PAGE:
Thymoquinone – The Natural Healer: A study into the therapeutic properties of the flavonoid, and its ability to alleviate downstream inflammatory mechanisms initiated via receptors for advanced glycated end-products
Cardiff Metropolitan University
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Introduction Receptors for advanced glycated end products play a pivotal role in the pathogenesis of inflammation when bound with their complementary ligands; advanced glycated end products. Said inflammation occurs via several downstream signalling pathways including the NF-kB pathway and can induce severe medical complications. Studies have proved a spliced product of RAGE, named soluble RAGE that has lost its membrane bound domain, circulating in the plasma acting as a decoy receptor inhibiting the detrimental pathways induced by full-length RAGE. Thymoquinone, however is a natural plant-based flavonoid widely identified for its anti-inflammatory and anti-oxidant properties and has been known to treat a broad array of diseases. This study aims to investigate the behaviour of thymoquinone on RAGE and its ability to possibly promote RAGE splicing. Methods THP-1 cells (ECACC, Salisbury) were used in order to mimic an inflammatory model as they were easy to manipulate. A viability count was carried out at varying thymoquinone concentrations in order to illustrate at which concentration the flavonoid would have an apoptotic effect. Levels of soluble RAGE were detected using the a quantitative sandwich ELISA procedure (R&D Systems), and performed on both macrophage and monocytic THP-1 cells. the protocol for which can be found in the appendix. Addition of pro-inflammatory cytokines, TNF-α and INF-γ, were used to induce RAGE expression. Flow cytometry was also performed on monocytic THP-1 cells in order to observe the behaviour of thymoquinone on full-length RAGE when administered with the same pro-inflammatory cytokines. Results Viability counts illustrated thymoquinone having detrimental effects at high concentrations and although deciding on suitable concentrations of the flavonoid, ELISA failed to show any increase in sRAGE when presented 6 alongside pro-inflammatory cytokines. However the flow cytometry successfully proved thymoquinone’s capability to downregulate full-length RAGE expression. Discussion Although there are several mechanisms by which thymoquinone could suppress RAGE expression, the exact one is yet to be identified. It is thought to be through anti-oxidant mechanisms however some evidence, shown in this study, disproves that and suggests it might also act as a decoy ligand. Nevertheless its anti-inflammatory properties seem to be apparent.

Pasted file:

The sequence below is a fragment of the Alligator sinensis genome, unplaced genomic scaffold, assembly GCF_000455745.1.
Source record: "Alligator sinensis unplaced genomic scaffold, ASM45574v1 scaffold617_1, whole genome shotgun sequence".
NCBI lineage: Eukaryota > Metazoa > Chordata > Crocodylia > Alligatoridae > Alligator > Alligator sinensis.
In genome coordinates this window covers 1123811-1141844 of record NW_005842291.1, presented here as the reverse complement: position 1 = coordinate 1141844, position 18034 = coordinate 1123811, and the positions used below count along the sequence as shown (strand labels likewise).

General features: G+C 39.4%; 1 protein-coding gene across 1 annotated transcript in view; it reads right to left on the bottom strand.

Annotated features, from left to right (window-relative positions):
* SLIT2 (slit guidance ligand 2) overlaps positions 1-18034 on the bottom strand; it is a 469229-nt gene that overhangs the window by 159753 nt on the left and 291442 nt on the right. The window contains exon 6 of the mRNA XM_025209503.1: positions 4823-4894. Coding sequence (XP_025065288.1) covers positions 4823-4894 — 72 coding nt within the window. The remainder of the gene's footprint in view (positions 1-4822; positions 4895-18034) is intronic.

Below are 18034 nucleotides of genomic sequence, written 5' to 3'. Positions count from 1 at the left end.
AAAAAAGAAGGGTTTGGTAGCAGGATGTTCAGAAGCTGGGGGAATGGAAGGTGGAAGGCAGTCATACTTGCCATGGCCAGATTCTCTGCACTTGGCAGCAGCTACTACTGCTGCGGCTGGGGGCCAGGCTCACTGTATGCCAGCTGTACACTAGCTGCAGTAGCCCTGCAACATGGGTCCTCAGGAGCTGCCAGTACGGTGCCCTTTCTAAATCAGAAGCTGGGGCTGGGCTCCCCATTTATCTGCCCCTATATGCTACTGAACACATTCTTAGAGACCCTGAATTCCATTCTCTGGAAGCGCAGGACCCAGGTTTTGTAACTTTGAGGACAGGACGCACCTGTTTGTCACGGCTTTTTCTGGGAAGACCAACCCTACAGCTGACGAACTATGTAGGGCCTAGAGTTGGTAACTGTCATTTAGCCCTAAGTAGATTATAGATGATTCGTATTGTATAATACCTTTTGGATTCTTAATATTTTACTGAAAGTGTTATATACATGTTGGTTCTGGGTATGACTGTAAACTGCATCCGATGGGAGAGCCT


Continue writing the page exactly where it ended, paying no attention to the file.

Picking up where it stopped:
BSc (Hons) Biomedical Science
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